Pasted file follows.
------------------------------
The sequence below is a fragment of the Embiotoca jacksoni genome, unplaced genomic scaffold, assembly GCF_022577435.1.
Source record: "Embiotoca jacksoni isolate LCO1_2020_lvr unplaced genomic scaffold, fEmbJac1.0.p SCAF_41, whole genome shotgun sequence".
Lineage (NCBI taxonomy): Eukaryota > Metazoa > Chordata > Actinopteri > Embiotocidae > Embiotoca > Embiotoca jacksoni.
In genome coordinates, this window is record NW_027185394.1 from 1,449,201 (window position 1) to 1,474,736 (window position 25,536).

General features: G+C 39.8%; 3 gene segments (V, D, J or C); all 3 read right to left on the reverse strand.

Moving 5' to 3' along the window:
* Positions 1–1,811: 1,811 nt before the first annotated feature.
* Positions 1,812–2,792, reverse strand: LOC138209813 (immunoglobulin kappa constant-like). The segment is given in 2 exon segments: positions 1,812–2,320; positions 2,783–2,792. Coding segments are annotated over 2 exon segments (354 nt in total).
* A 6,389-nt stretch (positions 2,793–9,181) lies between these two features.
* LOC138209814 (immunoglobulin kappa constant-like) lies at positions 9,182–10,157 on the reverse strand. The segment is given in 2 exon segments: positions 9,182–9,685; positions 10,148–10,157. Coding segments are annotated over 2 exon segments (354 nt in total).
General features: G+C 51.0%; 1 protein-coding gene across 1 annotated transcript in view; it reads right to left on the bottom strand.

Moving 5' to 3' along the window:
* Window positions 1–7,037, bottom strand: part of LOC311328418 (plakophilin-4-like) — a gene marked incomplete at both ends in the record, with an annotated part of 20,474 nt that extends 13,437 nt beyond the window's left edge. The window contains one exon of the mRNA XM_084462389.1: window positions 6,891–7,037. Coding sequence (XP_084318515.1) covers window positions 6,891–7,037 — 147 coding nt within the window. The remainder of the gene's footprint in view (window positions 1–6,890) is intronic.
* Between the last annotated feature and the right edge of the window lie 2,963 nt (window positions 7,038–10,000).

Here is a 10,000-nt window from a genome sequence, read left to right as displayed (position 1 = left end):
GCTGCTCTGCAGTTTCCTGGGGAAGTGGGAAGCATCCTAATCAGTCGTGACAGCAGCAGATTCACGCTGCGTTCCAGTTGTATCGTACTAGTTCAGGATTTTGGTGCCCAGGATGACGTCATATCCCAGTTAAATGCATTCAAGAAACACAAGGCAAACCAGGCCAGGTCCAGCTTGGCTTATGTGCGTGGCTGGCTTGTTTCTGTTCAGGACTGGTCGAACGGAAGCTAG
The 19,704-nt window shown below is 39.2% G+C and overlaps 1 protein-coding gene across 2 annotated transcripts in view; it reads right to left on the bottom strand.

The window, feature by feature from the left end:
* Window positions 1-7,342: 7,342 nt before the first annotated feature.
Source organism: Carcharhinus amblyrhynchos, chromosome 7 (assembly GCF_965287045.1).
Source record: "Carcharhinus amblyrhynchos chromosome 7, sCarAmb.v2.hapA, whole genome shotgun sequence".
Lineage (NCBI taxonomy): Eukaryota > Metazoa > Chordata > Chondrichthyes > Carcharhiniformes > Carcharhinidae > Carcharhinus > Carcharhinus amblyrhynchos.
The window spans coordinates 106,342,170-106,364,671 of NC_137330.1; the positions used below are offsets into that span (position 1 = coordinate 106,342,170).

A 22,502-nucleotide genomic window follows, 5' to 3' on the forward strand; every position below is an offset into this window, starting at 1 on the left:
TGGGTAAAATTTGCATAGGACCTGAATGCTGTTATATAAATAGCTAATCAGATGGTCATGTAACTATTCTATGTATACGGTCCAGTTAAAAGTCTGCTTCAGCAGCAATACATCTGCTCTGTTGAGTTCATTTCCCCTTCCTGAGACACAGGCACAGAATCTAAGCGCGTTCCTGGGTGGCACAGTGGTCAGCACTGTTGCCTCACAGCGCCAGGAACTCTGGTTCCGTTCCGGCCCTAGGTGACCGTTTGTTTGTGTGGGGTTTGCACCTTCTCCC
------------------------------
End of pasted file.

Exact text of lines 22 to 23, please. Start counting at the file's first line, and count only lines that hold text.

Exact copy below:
Lineage (NCBI taxonomy): Eukaryota > Metazoa > Chordata > Chondrichthyes > Carcharhiniformes > Carcharhinidae > Carcharhinus > Carcharhinus amblyrhynchos.
The window spans coordinates 106,342,170-106,364,671 of NC_137330.1; the positions used below are offsets into that span (position 1 = coordinate 106,342,170).